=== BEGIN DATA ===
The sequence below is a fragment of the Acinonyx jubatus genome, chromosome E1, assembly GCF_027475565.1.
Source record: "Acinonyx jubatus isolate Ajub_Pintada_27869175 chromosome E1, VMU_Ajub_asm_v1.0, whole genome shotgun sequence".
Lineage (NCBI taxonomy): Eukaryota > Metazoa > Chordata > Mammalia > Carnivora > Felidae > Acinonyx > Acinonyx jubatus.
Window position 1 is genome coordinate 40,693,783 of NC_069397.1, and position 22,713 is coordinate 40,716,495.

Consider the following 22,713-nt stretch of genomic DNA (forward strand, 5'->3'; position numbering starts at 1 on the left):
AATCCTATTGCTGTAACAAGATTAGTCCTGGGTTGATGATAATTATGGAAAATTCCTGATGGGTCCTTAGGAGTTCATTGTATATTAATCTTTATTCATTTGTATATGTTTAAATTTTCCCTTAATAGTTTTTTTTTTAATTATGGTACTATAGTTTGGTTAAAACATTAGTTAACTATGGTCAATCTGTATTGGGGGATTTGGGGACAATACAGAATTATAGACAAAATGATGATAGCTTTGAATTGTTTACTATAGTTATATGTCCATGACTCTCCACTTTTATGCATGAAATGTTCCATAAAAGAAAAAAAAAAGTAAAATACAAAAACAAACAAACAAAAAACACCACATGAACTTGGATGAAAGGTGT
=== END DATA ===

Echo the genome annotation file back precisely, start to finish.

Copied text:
The sequence below is a fragment of the Acinonyx jubatus genome, chromosome E1, assembly GCF_027475565.1.
Source record: "Acinonyx jubatus isolate Ajub_Pintada_27869175 chromosome E1, VMU_Ajub_asm_v1.0, whole genome shotgun sequence".
Lineage (NCBI taxonomy): Eukaryota > Metazoa > Chordata > Mammalia > Carnivora > Felidae > Acinonyx > Acinonyx jubatus.
Window position 1 is genome coordinate 40,693,783 of NC_069397.1, and position 22,713 is coordinate 40,716,495.

Consider the following 22,713-nt stretch of genomic DNA (forward strand, 5'->3'; position numbering starts at 1 on the left):
AATCCTATTGCTGTAACAAGATTAGTCCTGGGTTGATGATAATTATGGAAAATTCCTGATGGGTCCTTAGGAGTTCATTGTATATTAATCTTTATTCATTTGTATATGTTTAAATTTTCCCTTAATAGTTTTTTTTTTAATTATGGTACTATAGTTTGGTTAAAACATTAGTTAACTATGGTCAATCTGTATTGGGGGATTTGGGGACAATACAGAATTATAGACAAAATGATGATAGCTTTGAATTGTTTACTATAGTTATATGTCCATGACTCTCCACTTTTATGCATGAAATGTTCCATAAAAGAAAAAAAAAAGTAAAATACAAAAACAAACAAACAAAAAACACCACATGAACTTGGATGAAAGGTGT